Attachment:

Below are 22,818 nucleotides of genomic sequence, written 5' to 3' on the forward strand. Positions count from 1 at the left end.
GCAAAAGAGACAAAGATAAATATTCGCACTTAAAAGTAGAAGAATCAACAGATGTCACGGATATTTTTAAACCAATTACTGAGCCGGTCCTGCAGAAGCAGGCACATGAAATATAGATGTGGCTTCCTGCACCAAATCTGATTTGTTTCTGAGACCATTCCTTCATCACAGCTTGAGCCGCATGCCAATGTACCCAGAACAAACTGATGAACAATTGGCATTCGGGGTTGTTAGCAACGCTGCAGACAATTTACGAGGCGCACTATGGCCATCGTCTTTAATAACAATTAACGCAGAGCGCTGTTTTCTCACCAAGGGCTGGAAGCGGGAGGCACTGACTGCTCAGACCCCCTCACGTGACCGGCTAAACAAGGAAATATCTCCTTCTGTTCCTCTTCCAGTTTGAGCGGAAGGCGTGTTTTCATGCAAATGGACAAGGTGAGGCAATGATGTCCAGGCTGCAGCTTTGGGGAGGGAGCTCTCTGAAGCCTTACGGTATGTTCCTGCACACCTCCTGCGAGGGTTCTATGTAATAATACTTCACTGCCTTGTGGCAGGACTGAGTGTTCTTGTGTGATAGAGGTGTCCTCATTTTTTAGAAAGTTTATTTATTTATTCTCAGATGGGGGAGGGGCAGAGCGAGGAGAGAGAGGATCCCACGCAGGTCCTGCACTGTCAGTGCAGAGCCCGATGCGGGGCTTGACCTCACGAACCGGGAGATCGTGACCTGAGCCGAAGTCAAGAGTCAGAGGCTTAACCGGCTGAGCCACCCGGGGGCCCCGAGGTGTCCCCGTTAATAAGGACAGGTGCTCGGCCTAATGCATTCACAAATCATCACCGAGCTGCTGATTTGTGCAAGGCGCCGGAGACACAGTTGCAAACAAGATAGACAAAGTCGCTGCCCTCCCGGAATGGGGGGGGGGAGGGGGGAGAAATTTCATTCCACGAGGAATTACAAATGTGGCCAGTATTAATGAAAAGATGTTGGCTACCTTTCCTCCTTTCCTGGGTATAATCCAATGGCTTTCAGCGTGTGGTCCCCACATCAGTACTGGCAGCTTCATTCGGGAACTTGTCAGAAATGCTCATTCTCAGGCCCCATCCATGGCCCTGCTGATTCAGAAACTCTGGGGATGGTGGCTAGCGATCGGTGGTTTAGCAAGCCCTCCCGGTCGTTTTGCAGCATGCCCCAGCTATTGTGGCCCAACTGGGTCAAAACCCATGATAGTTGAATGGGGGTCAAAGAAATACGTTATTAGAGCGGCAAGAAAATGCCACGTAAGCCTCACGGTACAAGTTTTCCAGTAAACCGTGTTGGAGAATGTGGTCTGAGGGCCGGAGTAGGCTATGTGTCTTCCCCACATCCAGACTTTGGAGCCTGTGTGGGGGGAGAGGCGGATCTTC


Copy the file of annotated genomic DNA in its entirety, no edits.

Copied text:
Below are 22,818 nucleotides of genomic sequence, written 5' to 3' on the forward strand. Positions count from 1 at the left end.
GCAAAAGAGACAAAGATAAATATTCGCACTTAAAAGTAGAAGAATCAACAGATGTCACGGATATTTTTAAACCAATTACTGAGCCGGTCCTGCAGAAGCAGGCACATGAAATATAGATGTGGCTTCCTGCACCAAATCTGATTTGTTTCTGAGACCATTCCTTCATCACAGCTTGAGCCGCATGCCAATGTACCCAGAACAAACTGATGAACAATTGGCATTCGGGGTTGTTAGCAACGCTGCAGACAATTTACGAGGCGCACTATGGCCATCGTCTTTAATAACAATTAACGCAGAGCGCTGTTTTCTCACCAAGGGCTGGAAGCGGGAGGCACTGACTGCTCAGACCCCCTCACGTGACCGGCTAAACAAGGAAATATCTCCTTCTGTTCCTCTTCCAGTTTGAGCGGAAGGCGTGTTTTCATGCAAATGGACAAGGTGAGGCAATGATGTCCAGGCTGCAGCTTTGGGGAGGGAGCTCTCTGAAGCCTTACGGTATGTTCCTGCACACCTCCTGCGAGGGTTCTATGTAATAATACTTCACTGCCTTGTGGCAGGACTGAGTGTTCTTGTGTGATAGAGGTGTCCTCATTTTTTAGAAAGTTTATTTATTTATTCTCAGATGGGGGAGGGGCAGAGCGAGGAGAGAGAGGATCCCACGCAGGTCCTGCACTGTCAGTGCAGAGCCCGATGCGGGGCTTGACCTCACGAACCGGGAGATCGTGACCTGAGCCGAAGTCAAGAGTCAGAGGCTTAACCGGCTGAGCCACCCGGGGGCCCCGAGGTGTCCCCGTTAATAAGGACAGGTGCTCGGCCTAATGCATTCACAAATCATCACCGAGCTGCTGATTTGTGCAAGGCGCCGGAGACACAGTTGCAAACAAGATAGACAAAGTCGCTGCCCTCCCGGAATGGGGGGGGGGAGGGGGGAGAAATTTCATTCCACGAGGAATTACAAATGTGGCCAGTATTAATGAAAAGATGTTGGCTACCTTTCCTCCTTTCCTGGGTATAATCCAATGGCTTTCAGCGTGTGGTCCCCACATCAGTACTGGCAGCTTCATTCGGGAACTTGTCAGAAATGCTCATTCTCAGGCCCCATCCATGGCCCTGCTGATTCAGAAACTCTGGGGATGGTGGCTAGCGATCGGTGGTTTAGCAAGCCCTCCCGGTCGTTTTGCAGCATGCCCCAGCTATTGTGGCCCAACTGGGTCAAAACCCATGATAGTTGAATGGGGGTCAAAGAAATACGTTATTAGAGCGGCAAGAAAATGCCACGTAAGCCTCACGGTACAAGTTTTCCAGTAAACCGTGTTGGAGAATGTGGTCTGAGGGCCGGAGTAGGCTATGTGTCTTCCCCACATCCAGACTTTGGAGCCTGTGTGGGGGGAGAGGCGGATCTTC